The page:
NVIDIA GeForce 9800GTX 512MB
We've been meaning to deliver benchmarks of the NVIDIA GeForce 9800GTX under Linux for some time, but with the recent rollout of the GeForce GTX 200 series, the competition presented by the ATI Radeon HD 4850, and the introduction of the GeForce 9800GTX+, the GeForce 9800GTX is dropping in price and captivating the interest of a different segment of users. Finally we are delivering these benchmarks of the GeForce 9800GTX with Ubuntu Linux and using the most recent NVIDIA driver release, which has a number of improvements since the G92 chipset was introduced back in April. The graphics card we're using is the EVGA 512-P3-N871-AR.
Some of the features for the NVIDIA GeForce 9800GTX include PureVideo HD Technology, NVIDIA PureVideo HD Technology, Hardware Decode Acceleration, Dual-Stream Hardware Acceleration, Dynamic Contrast Enhancement & Color Stretch, 3-way NVIDIA SLI Technology, NVIDIA Hybrid Power Technology, and PCI Express 2.0 Support. Unfortunately, many of these NVIDIA technologies aren't supported under Linux or are to a limited extent. For instance, NVIDIA PureVideo HD isn't supported on Linux at all. XvMC (X-Video Motion Compensation) was supported on early generations of GeForce graphics cards, but that support was dropped with GeForce 8 series. X-Video right now is the leading choice for NVIDIA Linux users. One of the newer GPU technologies that NVIDIA doesn't intend to support on Linux is Hybrid Power, which is unfortunate seeing as this feature is designed to conserve power, lower the noise level, and conserve heat output when running non graphically-intensive software.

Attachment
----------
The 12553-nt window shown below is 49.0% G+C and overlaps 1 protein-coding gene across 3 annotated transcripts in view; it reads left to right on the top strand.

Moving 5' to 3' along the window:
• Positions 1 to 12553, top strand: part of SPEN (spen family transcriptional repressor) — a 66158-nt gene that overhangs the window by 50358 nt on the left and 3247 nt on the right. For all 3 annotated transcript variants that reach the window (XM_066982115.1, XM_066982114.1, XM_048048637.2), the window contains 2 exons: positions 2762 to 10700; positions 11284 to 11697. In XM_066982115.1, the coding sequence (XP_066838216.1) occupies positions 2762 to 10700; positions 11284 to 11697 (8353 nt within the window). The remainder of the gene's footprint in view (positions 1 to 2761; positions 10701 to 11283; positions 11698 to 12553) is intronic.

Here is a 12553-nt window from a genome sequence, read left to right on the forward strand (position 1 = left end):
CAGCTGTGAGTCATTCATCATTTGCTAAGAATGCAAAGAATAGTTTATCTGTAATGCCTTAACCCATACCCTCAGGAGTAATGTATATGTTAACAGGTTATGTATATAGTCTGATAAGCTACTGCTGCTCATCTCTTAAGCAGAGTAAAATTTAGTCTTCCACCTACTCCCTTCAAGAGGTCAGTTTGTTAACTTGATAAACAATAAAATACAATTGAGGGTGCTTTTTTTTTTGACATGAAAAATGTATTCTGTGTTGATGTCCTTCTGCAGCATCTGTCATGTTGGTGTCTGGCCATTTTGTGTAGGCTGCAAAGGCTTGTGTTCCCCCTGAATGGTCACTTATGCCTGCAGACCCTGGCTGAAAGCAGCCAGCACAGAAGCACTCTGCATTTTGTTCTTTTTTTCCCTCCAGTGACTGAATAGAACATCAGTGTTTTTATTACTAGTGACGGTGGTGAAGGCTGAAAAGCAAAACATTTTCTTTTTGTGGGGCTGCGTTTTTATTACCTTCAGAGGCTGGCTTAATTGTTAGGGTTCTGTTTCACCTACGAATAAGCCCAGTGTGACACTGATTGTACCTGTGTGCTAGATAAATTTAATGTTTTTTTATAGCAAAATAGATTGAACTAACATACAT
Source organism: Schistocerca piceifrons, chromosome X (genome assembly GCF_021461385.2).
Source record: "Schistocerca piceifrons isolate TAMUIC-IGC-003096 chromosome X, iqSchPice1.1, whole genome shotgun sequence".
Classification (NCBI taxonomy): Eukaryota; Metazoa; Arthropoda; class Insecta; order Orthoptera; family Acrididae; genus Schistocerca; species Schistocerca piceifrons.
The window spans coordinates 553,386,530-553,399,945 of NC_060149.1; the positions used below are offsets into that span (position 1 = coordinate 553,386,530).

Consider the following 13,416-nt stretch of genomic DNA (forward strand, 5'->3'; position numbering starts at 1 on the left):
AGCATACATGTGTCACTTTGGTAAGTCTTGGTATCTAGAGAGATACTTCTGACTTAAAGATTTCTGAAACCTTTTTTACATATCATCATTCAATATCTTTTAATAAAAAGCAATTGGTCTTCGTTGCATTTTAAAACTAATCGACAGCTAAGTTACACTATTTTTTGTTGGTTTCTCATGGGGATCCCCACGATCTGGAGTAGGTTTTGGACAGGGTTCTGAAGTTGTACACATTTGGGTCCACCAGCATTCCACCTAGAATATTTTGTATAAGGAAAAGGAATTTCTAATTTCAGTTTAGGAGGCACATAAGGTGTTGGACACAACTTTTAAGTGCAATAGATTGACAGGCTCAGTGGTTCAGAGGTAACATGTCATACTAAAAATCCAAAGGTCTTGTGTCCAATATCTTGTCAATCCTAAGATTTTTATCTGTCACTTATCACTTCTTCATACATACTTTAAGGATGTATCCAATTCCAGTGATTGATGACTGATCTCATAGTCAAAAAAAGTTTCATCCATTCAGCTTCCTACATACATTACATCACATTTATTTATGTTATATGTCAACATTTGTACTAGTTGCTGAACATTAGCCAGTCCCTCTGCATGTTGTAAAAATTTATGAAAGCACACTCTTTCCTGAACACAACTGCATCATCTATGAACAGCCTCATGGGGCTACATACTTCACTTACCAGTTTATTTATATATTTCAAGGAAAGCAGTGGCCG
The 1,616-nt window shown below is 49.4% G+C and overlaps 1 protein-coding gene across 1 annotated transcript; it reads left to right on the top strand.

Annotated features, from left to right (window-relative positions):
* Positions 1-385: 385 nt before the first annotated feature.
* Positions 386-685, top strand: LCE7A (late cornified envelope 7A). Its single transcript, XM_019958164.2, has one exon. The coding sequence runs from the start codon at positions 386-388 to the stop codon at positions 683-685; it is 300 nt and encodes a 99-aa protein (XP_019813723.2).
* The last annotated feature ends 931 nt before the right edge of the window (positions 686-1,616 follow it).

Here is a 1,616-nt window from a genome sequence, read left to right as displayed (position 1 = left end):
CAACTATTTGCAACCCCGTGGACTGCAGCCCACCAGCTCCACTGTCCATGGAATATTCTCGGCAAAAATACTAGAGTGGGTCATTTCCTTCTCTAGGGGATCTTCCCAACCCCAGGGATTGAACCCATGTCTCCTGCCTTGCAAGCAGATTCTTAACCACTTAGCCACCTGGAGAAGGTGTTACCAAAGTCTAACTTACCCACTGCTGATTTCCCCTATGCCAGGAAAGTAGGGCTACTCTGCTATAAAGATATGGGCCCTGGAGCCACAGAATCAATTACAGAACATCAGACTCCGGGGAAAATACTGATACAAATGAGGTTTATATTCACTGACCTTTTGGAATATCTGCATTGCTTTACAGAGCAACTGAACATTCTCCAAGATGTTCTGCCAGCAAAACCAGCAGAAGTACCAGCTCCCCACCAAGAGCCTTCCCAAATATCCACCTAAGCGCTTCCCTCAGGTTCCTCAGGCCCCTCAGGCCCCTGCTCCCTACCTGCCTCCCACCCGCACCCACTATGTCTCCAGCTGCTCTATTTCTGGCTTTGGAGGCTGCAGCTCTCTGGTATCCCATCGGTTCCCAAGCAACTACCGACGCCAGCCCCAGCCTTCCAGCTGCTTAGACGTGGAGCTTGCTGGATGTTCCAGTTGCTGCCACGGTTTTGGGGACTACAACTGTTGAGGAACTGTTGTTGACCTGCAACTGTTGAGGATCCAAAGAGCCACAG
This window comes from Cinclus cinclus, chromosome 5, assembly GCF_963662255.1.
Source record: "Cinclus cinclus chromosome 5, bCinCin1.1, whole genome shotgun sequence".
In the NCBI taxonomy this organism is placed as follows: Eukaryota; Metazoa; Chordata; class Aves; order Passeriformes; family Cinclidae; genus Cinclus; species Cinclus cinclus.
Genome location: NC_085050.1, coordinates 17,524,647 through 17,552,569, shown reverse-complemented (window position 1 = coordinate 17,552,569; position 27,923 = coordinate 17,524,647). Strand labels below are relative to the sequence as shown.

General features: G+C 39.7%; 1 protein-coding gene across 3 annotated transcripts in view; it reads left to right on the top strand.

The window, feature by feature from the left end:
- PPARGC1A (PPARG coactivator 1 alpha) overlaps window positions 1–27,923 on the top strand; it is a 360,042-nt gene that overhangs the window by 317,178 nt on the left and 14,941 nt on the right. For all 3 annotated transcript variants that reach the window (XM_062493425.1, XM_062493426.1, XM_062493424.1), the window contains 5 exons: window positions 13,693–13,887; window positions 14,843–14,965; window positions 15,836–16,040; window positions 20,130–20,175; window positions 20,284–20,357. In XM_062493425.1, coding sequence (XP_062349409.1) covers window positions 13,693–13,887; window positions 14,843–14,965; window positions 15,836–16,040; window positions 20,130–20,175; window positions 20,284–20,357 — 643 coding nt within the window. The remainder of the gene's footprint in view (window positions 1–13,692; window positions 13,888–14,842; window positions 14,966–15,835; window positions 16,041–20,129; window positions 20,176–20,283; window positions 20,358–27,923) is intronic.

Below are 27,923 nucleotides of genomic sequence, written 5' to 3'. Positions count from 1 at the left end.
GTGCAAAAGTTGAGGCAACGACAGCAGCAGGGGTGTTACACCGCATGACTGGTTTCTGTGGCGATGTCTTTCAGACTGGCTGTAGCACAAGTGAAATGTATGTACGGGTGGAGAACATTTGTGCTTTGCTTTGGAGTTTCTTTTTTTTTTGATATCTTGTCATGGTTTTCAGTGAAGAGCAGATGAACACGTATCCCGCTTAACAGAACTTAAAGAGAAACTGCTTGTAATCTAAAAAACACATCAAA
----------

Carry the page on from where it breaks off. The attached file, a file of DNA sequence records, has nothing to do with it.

The NVIDIA GeForce 9800GTX has 128 stream processors, 512MB of 256-bit GDDR3 memory, DirectX 10.0 (if using a Microsoft OS, of course), OpenGL 2.1 compliant, 70.4 GB/s memory bandwidth, and a 43.2 billion/s texture fill rate. The GeForce 9800GTX reference design operates with a 675MHz core clock, 1100MHz memory clock, and 1688MHz shader clock. The GeForce 9800GTX+ that was announced last week is essentially the same product but its core clock runs at 738MHz and its shader clock is elevated to 1836MHz. Some AIB partners, of course, also ship their GeForce 9800GTX products with a factory overclock. For those not familiar with the other parts in the GeForce 9 series, there is also the GeForce 9500GT, 9600 GSO, 9600GT, and 9800GX2.
EVGA currently sells the 9800GTX in four different models: 9800GTX SSC, 9800GTX KO, 9800GTX SC, and the 9800GTX vanilla. The EVGA 9800GTX SSC is their top offering with its core coming clocked at an impressive 770MHz, while the KO and SC variants are clocked at 738MHz and 700MHz, respectively. However, the product packaging between all four models is quite similar. The 9800GTX graphics card is packaged amid quite a lot of Styrofoam. The Styrofoam block encasing the graphics card could be dropped and chances are it wouldn't damage the card.
Packaged in a white box are all of the graphics card accessories. These accessories include two PCI Express power extension cables, one type-3 HDTV cable, two PCI Express power adapters, two DVI to VGA adapters, one S-Video cable, and installation guide. The PCI Express power extension cable is used with cases where the 6-pin PCI-E cables may be too short to reach this massive graphics card and for adapting 8-pin PCI-E power cables to a 6-pin interface. The included power adapters allow two 4-pin molex connectors to power a 6-pin PCI-E interface. To the dismay of some users, EVGA doesn't include a DVI to HDMI adapter.
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